Support Plant Health with Starter and Foliar Fertilizers

FBN Network

Feb 16, 2024

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Every season, crops are planted with hopes of reaching their full genetic yield potential. Nearly every year, though, plants struggle to reach this potential due to many external factors outside of a grower’s control.

Growers do, however, have control of supplementing their crops with starter and foliar fertilizers to help support plant health that ultimately can help minimize these yield-robbing events. 

In this blog post, we will cover:

  • Starter Fertilizer

    • How to Use Starter Fertilizer

    • Benefits of Starter Fertilizer 

    • Starter Fertilizer Placement

    • How Much Starter Fertilizer Do Plants Need?

  • Foliar Fertilizer

    • How to Use Foliar Fertilizer

    • Benefits of Foliar Feeding

    • Concerns About Foliar Feeding

  • Selecting the Right Crop Nutrition Products

  • Fertilizer Application Methods 

    • In-Furrow Fertilizer Applications

    • Starter Replacement

    • Starter and Sidedress Enhancement

  • How to Identify Nutrient Deficiencies in Growing Plants

  • Shop for Crop Nutrition Products 

How to Use Starter Fertilizer

Many farmers in the Corn Belt apply a starter fertilizer — they know that early corn often gets planted into cool, wet soils. While these conditions can compromise germination and stand establishment, they also set the stage for starters to do their best work.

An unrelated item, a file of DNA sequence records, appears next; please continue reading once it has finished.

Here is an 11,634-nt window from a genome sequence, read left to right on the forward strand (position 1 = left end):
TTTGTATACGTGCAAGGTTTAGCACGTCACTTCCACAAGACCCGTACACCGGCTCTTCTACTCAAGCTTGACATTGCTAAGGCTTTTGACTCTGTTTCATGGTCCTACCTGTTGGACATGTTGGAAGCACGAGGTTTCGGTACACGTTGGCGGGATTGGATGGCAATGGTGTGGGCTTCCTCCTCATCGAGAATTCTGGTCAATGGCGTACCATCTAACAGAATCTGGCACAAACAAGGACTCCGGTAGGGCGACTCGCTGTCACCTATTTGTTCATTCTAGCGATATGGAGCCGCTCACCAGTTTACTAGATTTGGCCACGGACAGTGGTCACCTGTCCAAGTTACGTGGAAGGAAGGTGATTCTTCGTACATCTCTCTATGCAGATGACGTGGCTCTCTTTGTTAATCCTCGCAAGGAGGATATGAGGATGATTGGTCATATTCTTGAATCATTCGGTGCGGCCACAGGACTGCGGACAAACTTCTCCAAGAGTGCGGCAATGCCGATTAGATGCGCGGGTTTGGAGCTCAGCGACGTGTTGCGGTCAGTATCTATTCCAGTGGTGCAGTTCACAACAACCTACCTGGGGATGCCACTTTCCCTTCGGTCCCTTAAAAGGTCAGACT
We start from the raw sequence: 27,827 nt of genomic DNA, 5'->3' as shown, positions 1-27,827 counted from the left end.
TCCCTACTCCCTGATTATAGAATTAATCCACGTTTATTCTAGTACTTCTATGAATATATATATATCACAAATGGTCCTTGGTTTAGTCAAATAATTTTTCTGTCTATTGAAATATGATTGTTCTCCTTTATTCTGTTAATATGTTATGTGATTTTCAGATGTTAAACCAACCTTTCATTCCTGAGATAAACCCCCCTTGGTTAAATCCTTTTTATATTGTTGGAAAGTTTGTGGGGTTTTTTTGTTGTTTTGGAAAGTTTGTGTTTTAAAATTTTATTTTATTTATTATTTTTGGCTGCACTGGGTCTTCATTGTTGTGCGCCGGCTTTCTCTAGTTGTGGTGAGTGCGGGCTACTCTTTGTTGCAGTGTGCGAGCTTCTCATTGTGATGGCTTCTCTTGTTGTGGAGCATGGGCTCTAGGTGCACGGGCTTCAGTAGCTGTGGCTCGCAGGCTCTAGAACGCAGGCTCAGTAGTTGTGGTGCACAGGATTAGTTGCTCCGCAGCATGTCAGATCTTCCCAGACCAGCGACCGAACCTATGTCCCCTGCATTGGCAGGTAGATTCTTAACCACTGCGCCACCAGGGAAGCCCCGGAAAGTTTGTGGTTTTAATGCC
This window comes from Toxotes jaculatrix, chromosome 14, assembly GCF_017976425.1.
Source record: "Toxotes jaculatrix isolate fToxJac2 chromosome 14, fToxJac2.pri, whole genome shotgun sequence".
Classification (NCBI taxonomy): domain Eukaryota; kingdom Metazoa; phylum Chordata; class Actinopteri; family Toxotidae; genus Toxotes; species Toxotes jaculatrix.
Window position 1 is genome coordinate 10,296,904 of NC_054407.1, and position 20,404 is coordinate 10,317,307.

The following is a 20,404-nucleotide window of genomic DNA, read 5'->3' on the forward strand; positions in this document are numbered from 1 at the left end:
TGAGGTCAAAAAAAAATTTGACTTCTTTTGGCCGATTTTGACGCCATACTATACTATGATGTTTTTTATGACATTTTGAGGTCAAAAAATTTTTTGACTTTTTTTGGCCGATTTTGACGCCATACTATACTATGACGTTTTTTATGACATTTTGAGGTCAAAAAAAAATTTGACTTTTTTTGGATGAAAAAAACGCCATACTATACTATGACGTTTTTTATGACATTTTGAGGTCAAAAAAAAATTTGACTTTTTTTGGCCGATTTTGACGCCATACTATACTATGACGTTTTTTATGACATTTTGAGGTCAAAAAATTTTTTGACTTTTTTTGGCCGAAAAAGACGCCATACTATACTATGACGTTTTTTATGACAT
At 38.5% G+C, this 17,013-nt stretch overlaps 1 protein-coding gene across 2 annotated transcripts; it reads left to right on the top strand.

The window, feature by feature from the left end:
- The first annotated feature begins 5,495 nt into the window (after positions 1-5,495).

Cool soil temperatures are known to slow down root growth. Starter fertilizers aid in supplying nutrients to seedling plants, even though fertile soils exist outside the young plant’s root zone. Low soil temperatures also affect the rate of nitrogen (N) that is released from the organic matter by slowing down microbial activity.

Starter fertilizer can lessen the characteristics of compaction by contributing additional vigor to seedling root growth that may allow root penetration through the compaction zones.

Certain soil types and lower levels of soil fertility can benefit from starter fertilizers. These would include, but are not limited to: 

  • sandy soils with irrigation 

  • sandy soils with low organic matter

  • high pH soils, soils with low fertility levels

  • good heavy soils that have nutrient tie-up potential

With the popularity of no-till, strip-till, or simply reduced tillage, starter fertilizer may have its biggest impact. This may be due to the increased water retention and crop residues remaining on the soil surface creating cooler soil temperatures where these farming practices are implemented.

4 Benefits of Starter Fertilizer

Starter fertilizers help maximize crop yield potential, and the benefits are easy to spot, including:  

  1. A more uniform plant stand

  2. Early seedling vigor

  3. Reduced weed competition

  4. Possible yield increases 

While no one can guarantee a yield increase, starter is an excellent step in achieving yield goals year after year.

Starter Fertilizer Placement 

How the starter fertilizer gets to the young plants is important. The two common methods are in-furrow and two-by-two band.


In-furrow fertilizer application means to place the fertilizer in the seed furrow directly on and with the seed at planting. The set-up cost can be less for in-furrow applications, because many planters are already mounted with the necessary equipment for this application.

This comes with some risk, however. Most commonly used fertilizer contains salt. Too much salt in furrow can cause reduced germination and reduced root growth. This can cause poor plant populations and stunted growth in plants.

Two-by-Two Band

Another popular placement is called a 2-by-2 band, which places the fertilizer 2 inches to the side and 2 inches deeper than the seed placement at planting. This placement will alleviate the salt risk factor mentioned above.